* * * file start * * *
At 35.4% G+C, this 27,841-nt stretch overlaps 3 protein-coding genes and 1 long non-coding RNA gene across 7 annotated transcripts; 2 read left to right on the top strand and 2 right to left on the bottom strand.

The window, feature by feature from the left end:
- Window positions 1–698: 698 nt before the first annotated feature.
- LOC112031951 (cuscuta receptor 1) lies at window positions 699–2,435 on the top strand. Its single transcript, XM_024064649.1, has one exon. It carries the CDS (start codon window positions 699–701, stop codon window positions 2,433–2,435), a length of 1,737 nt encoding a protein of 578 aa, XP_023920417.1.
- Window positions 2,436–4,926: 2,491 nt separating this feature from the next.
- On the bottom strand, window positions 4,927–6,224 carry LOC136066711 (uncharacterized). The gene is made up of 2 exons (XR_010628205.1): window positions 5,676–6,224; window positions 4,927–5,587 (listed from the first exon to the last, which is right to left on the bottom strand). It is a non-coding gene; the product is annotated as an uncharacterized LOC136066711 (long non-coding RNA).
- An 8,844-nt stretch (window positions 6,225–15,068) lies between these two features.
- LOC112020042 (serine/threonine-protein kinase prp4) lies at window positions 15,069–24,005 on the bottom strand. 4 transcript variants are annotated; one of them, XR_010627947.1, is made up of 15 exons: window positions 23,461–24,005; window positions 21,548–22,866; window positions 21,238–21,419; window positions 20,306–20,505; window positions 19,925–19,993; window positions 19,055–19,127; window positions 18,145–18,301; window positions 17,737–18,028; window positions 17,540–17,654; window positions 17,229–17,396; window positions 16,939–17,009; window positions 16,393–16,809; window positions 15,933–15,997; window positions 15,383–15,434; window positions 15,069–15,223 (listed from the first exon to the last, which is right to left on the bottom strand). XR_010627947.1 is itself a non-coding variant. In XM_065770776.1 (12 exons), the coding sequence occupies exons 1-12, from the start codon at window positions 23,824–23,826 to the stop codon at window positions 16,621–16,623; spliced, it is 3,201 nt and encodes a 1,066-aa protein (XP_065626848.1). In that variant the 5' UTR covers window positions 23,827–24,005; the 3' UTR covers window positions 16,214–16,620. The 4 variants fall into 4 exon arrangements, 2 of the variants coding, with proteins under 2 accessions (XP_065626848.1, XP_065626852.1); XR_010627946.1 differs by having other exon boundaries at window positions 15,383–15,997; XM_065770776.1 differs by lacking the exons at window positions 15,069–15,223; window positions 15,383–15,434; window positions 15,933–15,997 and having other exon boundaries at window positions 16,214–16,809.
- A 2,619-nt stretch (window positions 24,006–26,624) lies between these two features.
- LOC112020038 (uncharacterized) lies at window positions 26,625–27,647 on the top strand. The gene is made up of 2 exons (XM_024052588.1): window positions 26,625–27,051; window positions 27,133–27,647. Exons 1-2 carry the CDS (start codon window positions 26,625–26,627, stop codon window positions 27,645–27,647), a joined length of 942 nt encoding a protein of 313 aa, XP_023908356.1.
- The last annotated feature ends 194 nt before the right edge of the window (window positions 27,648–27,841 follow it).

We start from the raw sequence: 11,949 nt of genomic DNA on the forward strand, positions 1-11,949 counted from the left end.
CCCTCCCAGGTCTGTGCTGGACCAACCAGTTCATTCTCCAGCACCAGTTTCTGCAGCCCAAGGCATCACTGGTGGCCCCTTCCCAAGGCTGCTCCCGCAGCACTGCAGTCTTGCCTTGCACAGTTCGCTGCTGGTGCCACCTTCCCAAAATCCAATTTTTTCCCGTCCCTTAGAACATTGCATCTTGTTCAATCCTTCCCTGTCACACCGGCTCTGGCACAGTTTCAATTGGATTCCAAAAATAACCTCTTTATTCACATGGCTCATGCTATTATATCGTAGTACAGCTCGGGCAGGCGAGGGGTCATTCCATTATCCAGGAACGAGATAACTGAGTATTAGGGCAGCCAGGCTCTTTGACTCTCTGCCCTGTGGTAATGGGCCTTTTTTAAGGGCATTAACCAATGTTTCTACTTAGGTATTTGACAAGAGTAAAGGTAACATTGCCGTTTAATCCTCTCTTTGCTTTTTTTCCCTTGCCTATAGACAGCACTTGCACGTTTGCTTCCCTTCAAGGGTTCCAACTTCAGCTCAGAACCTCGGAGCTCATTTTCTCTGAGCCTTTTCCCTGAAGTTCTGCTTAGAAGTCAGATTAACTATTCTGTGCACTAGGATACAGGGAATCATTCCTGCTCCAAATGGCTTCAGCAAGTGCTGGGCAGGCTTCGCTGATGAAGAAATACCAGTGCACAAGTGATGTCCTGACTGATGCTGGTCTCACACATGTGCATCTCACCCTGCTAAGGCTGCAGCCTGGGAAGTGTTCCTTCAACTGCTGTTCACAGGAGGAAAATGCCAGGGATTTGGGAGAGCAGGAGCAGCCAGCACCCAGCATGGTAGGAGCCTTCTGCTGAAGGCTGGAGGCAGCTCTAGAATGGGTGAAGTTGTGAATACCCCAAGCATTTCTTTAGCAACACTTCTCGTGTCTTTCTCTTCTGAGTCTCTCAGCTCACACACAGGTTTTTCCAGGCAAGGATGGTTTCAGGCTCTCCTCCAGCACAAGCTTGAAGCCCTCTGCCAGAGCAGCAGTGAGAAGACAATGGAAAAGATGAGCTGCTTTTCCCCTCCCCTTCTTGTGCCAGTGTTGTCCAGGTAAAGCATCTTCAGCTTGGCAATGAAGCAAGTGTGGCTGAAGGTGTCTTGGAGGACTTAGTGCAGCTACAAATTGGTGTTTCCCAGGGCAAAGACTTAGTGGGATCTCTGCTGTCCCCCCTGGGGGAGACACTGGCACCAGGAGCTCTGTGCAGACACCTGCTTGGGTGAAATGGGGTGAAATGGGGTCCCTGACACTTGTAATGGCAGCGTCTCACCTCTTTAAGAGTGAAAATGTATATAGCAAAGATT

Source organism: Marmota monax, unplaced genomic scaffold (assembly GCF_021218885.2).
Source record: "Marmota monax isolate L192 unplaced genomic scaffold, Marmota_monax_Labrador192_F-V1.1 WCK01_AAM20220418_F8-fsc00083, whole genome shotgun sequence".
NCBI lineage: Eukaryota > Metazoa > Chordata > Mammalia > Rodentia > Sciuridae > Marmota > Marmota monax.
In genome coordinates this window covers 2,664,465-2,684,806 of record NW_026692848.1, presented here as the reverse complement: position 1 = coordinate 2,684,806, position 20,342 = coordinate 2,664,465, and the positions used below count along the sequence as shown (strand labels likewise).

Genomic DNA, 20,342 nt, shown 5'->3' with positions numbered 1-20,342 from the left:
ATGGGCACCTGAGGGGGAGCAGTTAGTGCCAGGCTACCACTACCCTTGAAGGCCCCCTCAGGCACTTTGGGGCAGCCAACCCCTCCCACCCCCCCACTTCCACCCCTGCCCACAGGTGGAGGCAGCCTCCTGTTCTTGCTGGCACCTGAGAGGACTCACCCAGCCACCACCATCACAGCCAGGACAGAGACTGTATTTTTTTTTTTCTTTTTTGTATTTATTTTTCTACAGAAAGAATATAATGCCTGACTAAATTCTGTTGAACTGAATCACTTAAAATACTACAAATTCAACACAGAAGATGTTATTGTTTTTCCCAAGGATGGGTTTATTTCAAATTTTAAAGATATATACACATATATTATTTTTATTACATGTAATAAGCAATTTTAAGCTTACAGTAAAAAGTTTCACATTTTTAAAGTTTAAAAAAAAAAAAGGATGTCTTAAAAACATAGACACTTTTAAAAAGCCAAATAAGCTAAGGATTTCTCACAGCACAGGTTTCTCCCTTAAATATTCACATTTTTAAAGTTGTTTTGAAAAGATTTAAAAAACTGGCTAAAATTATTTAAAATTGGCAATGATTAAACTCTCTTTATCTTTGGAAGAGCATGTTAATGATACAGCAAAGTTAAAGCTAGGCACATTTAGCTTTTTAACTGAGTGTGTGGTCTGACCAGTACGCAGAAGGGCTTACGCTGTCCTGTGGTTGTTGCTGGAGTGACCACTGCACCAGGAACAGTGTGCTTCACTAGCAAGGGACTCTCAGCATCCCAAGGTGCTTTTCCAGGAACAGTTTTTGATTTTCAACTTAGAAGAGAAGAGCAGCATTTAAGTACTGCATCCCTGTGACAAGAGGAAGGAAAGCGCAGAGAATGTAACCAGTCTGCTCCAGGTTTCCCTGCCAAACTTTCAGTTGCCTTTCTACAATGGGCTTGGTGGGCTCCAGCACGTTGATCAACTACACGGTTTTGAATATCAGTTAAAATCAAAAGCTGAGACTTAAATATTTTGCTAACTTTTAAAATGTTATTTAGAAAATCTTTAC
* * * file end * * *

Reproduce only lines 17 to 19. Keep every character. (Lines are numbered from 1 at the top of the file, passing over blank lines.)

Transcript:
In genome coordinates this window covers 2,664,465-2,684,806 of record NW_026692848.1, presented here as the reverse complement: position 1 = coordinate 2,684,806, position 20,342 = coordinate 2,664,465, and the positions used below count along the sequence as shown (strand labels likewise).

Genomic DNA, 20,342 nt, shown 5'->3' with positions numbered 1-20,342 from the left:
ATGGGCACCTGAGGGGGAGCAGTTAGTGCCAGGCTACCACTACCCTTGAAGGCCCCCTCAGGCACTTTGGGGCAGCCAACCCCTCCCACCCCCCCACTTCCACCCCTGCCCACAGGTGGAGGCAGCCTCCTGTTCTTGCTGGCACCTGAGAGGACTCACCCAGCCACCACCATCACAGCCAGGACAGAGACTGTATTTTTTTTTTTCTTTTTTGTATTTATTTTTCTACAGAAAGAATATAATGCCTGACTAAATTCTGTTGAACTGAATCACTTAAAATACTACAAATTCAACACAGAAGATGTTATTGTTTTTCCCAAGGATGGGTTTATTTCAAATTTTAAAGATATATACACATATATTATTTTTATTACATGTAATAAGCAATTTTAAGCTTACAGTAAAAAGTTTCACATTTTTAAAGTTTAAAAAAAAAAAAGGATGTCTTAAAAACATAGACACTTTTAAAAAGCCAAATAAGCTAAGGATTTCTCACAGCACAGGTTTCTCCCTTAAATATTCACATTTTTAAAGTTGTTTTGAAAAGATTTAAAAAACTGGCTAAAATTATTTAAAATTGGCAATGATTAAACTCTCTTTATCTTTGGAAGAGCATGTTAATGATACAGCAAAGTTAAAGCTAGGCACATTTAGCTTTTTAACTGAGTGTGTGGTCTGACCAGTACGCAGAAGGGCTTACGCTGTCCTGTGGTTGTTGCTGGAGTGACCACTGCACCAGGAACAGTGTGCTTCACTAGCAAGGGACTCTCAGCATCCCAAGGTGCTTTTCCAGGAACAGTTTTTGATTTTCAACTTAGAAGAGAAGAGCAGCATTTAAGTACTGCATCCCTGTGACAAGAGGAAGGAAAGCGCAGAGAATGTAACCAGTCTGCTCCAGGTTTCCCTGCCAAACTTTCAGTTGCCTTTCTACAATGGGCTTGGTGGGCTCCAGCACGTTGATCAACTACACGGTTTTGAATATCAGTTAAAATCAAAAGCTGAGACTTAAATATTTTGCTAACTTTTAAAATGTTATTTAGAAAATCTTTAC